Today, I share the first iteration of a question bank for use in a ‘knowledge management assessment’, ‘generic system implementation’, or ‘product development and innovation program’. The spreadsheet catalogs nearly 400 questions from 21 sources. The questions are organized by “where used” (one or more of the above contexts); what role, or roles, are targeted to answer the question; and by one, or more, of 28 topics.
This work started as a collection of questions for a knowledge management discovery phase. There are over 50 questions specifically targeted for that purpose. As I researched, I discovered many additional questions that apply to any system implementation, including a KM system…and I added these. Along the way, I also discovered many questions more relevant to product development and so I captured these marked to the third usage.
All this is on behalf of my July learning goal to level-up my elicitation technique. One component of best-in-class elicitation is to ask questions that elicit the maximum amount of insight possible. In constructing this bank, I wanted to go beyond simplistic guidance such as “use open-ended questions”, “don’t lead the witness”, and use the 5-Whys. Instead, I went after specific questions that I could then pick from, based on the needs of a particular project.
Download the Question Bank spreadsheet
- The questions are targeted for use in live interviews, in contrast to a survey.
- The ‘Customer’ is the person or group that is funding / purchasing the work.
- The ‘User’ is a person that hands-on uses the system and is, in the enterprise setting that I am interested in, rarely the Customer.
- The ‘Dup.’ column is a way to flag questions that are nearly identical but are from different sources. Each set of near-duplicates are assigned a number. For example, rows with ‘7’ are all some flavor of “how will success be measured?”.
- I always marked ‘Product Manager and/or Business Analyst’ as a target since not only are these roles asking the questions but they should also be considering if their own prior knowledge is relevant for inclusion.
- Handbook of Advanced Level Elicitation according to the IREB (International Requirements Engineering) Standard (143 pages, July 2019). I have a copy and I am now reading.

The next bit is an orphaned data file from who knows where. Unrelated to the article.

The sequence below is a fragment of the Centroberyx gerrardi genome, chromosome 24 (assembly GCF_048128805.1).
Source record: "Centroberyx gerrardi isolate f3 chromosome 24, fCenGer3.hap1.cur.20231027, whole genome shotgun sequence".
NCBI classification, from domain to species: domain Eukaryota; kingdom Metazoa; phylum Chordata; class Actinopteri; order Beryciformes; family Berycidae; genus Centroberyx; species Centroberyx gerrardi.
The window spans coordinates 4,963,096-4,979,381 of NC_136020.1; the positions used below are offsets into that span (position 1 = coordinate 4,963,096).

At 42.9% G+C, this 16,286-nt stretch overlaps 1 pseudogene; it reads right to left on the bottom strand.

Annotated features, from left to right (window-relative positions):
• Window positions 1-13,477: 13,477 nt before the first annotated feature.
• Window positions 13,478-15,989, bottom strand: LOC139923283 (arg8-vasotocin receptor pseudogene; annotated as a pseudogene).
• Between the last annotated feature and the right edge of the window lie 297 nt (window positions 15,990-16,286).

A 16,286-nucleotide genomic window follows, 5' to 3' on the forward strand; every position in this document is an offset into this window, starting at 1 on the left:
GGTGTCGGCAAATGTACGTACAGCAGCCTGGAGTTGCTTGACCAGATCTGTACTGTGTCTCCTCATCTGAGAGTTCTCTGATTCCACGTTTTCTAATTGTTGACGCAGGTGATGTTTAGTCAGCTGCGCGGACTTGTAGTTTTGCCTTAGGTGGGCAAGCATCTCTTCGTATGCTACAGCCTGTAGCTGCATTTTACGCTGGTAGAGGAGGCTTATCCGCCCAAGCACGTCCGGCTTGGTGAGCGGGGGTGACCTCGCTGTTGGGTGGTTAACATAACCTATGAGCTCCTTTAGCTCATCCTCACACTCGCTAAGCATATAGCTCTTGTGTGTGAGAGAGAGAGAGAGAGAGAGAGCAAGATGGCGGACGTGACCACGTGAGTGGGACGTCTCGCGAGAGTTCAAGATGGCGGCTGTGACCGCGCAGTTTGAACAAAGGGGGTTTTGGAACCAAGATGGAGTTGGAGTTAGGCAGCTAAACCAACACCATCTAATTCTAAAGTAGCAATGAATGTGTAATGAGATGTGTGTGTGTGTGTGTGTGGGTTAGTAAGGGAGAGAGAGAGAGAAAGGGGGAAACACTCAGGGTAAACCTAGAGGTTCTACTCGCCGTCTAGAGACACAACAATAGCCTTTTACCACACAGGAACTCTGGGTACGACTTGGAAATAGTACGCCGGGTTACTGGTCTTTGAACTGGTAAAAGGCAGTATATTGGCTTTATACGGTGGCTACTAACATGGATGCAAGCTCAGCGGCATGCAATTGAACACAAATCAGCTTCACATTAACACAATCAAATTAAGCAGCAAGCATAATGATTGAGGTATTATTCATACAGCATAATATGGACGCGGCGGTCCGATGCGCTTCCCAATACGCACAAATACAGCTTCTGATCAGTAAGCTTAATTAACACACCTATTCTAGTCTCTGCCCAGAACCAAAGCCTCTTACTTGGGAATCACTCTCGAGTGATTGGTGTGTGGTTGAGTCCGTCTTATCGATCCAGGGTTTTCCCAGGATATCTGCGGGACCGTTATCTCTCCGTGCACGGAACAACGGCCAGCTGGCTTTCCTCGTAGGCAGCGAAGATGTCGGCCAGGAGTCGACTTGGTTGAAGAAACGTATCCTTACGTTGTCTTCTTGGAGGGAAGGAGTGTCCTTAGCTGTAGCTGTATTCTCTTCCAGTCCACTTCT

- Beyond the Obvious: Killer Questions That Spark Game-Changing Innovation, by Phil McKinney (2012). I am now reading this book and the Question Bank already includes the questions from it.
- The Book of Beautiful Questions: The Powerful Questions That Will Help You Decide, Create, Connect, and Lead, by Warren Berger (2018). I recently purchased this book and I plan to read it after I complete Beyond the Obvious. The Question Bank already includes 97 questions that are most strongly related to my interests, from circa 350 in the book.
- A More Beautiful Question: The Power of Inquiry to Spark Breakthrough Ideas, by Warren Berger (2014). I recently purchased this book and I plan to read it after I complete Beyond the Obvious.
- Talk to Me: How to Ask Better Questions, Get Better Answers, and Interview Anyone Like a Pro, by Dean Nelson (2019)
- Questions Are the Answer: A Breakthrough Approach to Your Most Vexing Problems at Work and in Life, by Hal Gregersen (2018)
- Research Questions Are Not Interview Questions, by Erika Hall (January 2019)
- The 4 Keys to Asking Better Questions, by Madison Semarjian (July 2018)
- How to lead with questions, not perfect answers, by Gustavo Razzetti (July 2018)
- Ask Better Questions, Harvard Business Review podcast interview of Leslie K. John and Alison Wood Brooks (May 2018)